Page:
A recent attempt to press a vinyl record out of $6,000 worth of weed by ‘90s stoner-jam band Slightly Stoopid seems, at first pass, slightly stupid, but their technique appears to be anything but. It was through the band’s keen knowledge of marijuana types and their characteristics that pressing a playable record from weed was even possible.
As Billboard reported, the band and their management team, Silverback Music, opted to specifically use bubble hash to press their record. This variety of hashish — a concentrated resin extracted from the cannabis plant — is known to bubble when it’s heated up; in particular, it’s made from a part of the plant called the resin head, where the bulk of its cannabinoids are found. It was stamped and mastered in a $1,000 process, carried out by Los Angeles-based studio Capsule Labs, in which the band’s 2015 single “Dabbington” was etched onto the record.
While the band’s first attempt resulted in a record with what Billboard described as only “passable” sound, that they had any success at all is impressive — and can be chalked up to their choice of medium. Normally, records are pressed onto a disc of plastic lacquer then coated in metal — the important factor being that the lacquer can hold the shape of the grooves that record and play the music. It is in these grooves that a record player’s needle — or bank note — ekes music out of the disk. Hashish, being (in most cases) a sticky, solid resin, likely has similar groove-holding capabilities as lacquer, although impurities in the compound and its increased malleability — it softens in heat more quickly than plastic — probably led to variations in sound. The record’s second pressing was described as “questionable”; the third is scheduled for later in 2017.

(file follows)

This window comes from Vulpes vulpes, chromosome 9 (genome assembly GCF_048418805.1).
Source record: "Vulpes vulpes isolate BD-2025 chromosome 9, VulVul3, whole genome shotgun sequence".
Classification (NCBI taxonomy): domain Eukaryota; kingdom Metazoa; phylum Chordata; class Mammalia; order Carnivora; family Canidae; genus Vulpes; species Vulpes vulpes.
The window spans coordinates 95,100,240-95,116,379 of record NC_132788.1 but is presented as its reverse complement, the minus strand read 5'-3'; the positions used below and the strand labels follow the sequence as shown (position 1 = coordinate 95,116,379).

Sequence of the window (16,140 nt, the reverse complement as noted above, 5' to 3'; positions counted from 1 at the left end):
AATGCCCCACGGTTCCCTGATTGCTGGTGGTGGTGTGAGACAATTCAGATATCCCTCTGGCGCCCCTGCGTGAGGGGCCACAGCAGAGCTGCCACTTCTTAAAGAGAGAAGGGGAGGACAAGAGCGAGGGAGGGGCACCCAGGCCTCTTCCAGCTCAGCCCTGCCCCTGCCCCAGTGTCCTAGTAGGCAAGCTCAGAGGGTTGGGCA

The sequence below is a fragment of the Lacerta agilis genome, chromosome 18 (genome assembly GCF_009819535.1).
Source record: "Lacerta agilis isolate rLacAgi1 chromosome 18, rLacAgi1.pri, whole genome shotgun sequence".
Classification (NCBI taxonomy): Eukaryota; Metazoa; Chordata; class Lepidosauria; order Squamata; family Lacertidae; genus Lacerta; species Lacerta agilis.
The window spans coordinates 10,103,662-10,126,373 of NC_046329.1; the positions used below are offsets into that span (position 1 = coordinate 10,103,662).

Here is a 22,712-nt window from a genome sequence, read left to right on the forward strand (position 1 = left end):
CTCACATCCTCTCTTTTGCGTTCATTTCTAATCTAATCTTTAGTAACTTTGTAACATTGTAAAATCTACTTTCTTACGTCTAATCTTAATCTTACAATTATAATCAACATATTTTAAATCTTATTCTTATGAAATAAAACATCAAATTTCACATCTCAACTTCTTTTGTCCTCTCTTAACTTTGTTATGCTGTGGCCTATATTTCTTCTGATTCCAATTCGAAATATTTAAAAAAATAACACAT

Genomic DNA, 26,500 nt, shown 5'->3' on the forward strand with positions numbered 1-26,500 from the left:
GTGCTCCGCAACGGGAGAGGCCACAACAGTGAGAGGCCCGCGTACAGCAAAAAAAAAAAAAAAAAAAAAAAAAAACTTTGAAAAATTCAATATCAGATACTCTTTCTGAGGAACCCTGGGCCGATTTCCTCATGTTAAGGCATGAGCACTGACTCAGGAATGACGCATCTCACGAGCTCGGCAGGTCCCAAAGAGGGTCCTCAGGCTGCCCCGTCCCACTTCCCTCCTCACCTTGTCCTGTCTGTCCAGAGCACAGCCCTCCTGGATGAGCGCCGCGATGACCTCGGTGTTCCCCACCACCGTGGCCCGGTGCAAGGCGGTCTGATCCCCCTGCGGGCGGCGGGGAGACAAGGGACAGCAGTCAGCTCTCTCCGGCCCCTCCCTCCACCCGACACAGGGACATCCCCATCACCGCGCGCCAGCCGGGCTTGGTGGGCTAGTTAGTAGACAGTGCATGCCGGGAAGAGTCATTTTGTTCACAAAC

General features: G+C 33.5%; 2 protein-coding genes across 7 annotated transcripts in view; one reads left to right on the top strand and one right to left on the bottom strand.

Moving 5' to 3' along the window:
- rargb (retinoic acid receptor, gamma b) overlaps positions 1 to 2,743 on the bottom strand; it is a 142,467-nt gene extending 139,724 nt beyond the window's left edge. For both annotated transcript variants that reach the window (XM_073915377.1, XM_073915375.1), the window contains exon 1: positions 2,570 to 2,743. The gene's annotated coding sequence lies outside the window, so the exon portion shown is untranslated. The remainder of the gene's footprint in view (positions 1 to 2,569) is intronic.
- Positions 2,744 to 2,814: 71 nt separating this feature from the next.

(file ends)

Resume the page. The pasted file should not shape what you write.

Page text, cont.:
This is not the first time records have been pressed out of alternative materials. A company called And Vinyly, for one, uses the cremated remains of loved ones to make them; they’ve also been etched into chocolate.
In the case of Slightly Stoopid, inevitable attempts to chip away at the record and smoke it will obviously lead to a deterioration in sound quality. But, as Jon Phillips, part of the band’s management team, put it, the record is an “art piece” originally meant to bring awareness to legalization and not meant to be played repeatedly. The band has said it plans to market the bubble hash used to make the record to dispensaries and donate some of the profits to research. Not so stupid, after all.
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